Photo blanket [foh-toh] [blang-kit] has two meanings. The more modern definition is a large, rectangular piece of soft fabric displaying images, pictures, or designs, often with bound edges, used as a blanket, especially for warmth as a bed covering or decorative object. Photo blanket also refers to a thick cloth depicting people, objects, and symbols intended to tell a story or reveal historical events.
The photo blanket has a history nearly as long as the history of clothing itself. For thousands of years, people around the world used blankets as a form of communication through storytelling, honoring dead, and a well-respected form of art.
Ancient Egyptians weaved colored threads and sometimes even gold into a fabric (usually linen) or by painting with inks and dyes on papyrus cloth. The cloth (blanket) would often form pictures to tell stories and to honor prominent people or one of the multiple gods of their culture.
Navajo tribes used special indigo dye from Mexico and other vegetal dyes to color multi-ply yarns and weave them into three main types of blankets - a serape (a shoulder covering blanket that is longer than it is wide), a saddle blanket (a blanket that was folded in half under a horse’s saddle for extra cushioning), and a chief's blanket (a shoulder blanket that was made wider than it was long).
Nepalese rug makers - one of the most respected jobs in their society - would use luxurious silks, wools, and hemp to create beautiful works or art. Using vertical looms and fibers dyed with natural vegetal dyes, they form several different types of knots together for a soft and evenly tufted finish.
For hundreds of years, tribes throughout Indonesia and Africa have used a dye and resist technique called batik to create intricate patterns and pictures. During the past two or three centuries batik has become one of the principal means of expression of the spiritual and cultural values of Southeast Asia. Once again used as a form of storytelling and passing down history, picture fabrics and blankets have been an integral part of their culture.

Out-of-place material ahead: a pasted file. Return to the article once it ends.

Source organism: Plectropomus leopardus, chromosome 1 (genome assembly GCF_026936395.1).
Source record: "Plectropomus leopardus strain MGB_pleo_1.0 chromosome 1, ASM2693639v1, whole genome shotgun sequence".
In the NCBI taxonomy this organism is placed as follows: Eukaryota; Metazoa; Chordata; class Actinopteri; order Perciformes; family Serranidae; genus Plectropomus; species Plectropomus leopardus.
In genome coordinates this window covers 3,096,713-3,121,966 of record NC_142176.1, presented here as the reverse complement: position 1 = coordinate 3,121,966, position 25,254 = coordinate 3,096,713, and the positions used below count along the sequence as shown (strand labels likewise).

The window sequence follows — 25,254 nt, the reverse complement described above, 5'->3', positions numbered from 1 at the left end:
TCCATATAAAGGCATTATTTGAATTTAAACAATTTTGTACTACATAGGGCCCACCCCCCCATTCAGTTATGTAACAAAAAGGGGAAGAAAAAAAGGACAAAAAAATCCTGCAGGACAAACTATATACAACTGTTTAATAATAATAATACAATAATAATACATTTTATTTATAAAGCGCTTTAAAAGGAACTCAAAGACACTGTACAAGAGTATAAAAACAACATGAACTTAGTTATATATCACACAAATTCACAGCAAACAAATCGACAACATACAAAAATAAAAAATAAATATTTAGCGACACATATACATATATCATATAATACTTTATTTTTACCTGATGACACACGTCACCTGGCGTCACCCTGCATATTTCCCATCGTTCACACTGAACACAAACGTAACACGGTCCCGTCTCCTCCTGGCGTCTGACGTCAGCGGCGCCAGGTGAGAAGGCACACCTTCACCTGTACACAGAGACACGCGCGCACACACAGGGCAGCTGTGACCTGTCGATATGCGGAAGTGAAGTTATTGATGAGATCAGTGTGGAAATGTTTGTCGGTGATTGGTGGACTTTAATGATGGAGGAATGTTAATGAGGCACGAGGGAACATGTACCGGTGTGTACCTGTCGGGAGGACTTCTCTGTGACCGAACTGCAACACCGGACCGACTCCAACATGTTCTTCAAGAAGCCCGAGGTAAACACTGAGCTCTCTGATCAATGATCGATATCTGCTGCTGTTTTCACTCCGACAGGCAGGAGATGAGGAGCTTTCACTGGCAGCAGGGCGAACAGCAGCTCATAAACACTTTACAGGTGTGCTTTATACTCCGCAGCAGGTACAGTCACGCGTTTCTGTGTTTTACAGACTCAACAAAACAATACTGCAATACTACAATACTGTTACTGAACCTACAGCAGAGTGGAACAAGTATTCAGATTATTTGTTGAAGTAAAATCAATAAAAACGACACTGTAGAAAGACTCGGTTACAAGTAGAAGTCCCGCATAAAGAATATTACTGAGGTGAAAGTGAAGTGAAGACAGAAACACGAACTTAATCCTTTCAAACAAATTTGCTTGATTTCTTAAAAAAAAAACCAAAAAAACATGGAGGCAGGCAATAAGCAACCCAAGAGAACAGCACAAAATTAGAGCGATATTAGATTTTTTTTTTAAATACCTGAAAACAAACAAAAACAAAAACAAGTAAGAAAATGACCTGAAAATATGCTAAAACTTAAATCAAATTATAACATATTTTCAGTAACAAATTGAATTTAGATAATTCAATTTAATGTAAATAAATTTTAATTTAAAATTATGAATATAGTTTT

Asian cultures have used weaving and blankets for the same purposes, using gold and other precious metals woven into their cloths and blankets. As an important artistic form, it conveys the history and myths of a culture through iconography and pictures.
Throughout history, photo blankets have been an ever present and fundamental key to communication, decoration, and tradition. Today’s photo blankets have changed to modern techniques and more efficient manufacturing, but the primary meaning has remained very similar. People display meaningful photos that represent memories and reveal history. Adding text or symbols communicate language and add to the blanket’s storytelling aspect.
Photo blankets are used throughout the home for displaying pictures and images as objects of decor, for warmth, or to be given and received as gifts.
Uses in home decor include furniture coverings and as decorative displays of a design or photograph. Photo blankets can be used to cuddle up for warmth either in or outdoors. They are often given as wedding, birthday, Christmas, baby, or anniversary gifts to individuals or couples displaying memorable pictures, dates and quotes on them.
There are three main types of photo blankets - woven photo blankets, knitted photo blankets, and dyed photo blankets.
A woven photo blanket is made on a jacquard loom using digital software that scans a picture, creates a pattern and then creates a woven picture blanket using various colored yarns that interlace at 90 degree angles (see weave). Woven photo blankets, comes in two varieties; an afghan photo blanket and a tapestry photo blanket. The yarn used in the weave of an afghan photo blanket is the same thickness in both horizontal and vertical directions while a tapestry photo blanket is manufactured with yarn of two different diameters. In a tapestry photo blanket the thinner of the two yarns; i.e., the warp, actually consists of 6-8 different color strands of yarn which are combined in various ways, based on a photo, to re-create the colors as accurately as possible (even black and white).
A knitted photo blanket is made by a machine that uses a similar scanning and pattern process, but instead of weaving the yarns together, knits them together in a looping technique (see knit). Often knitted photo blankets consist of limited colors due to the knitting process and the continuous thread forming loops in the process.
A dyed photo blanket is the newest type of photo blanket and is made by printing dye onto fabric from a digital image (see dye sublimation). This type allows for unlimited colors and has the sharpest picture clarity of the three.
Each process creates a permanent picture, with varying degrees of softness, color and clarity.
The terms photo blanket, photo blankets, photo-blanket and photo-blankets are federally registered with the United States Patent and Trademark Office (Reg. No. 3,060,423).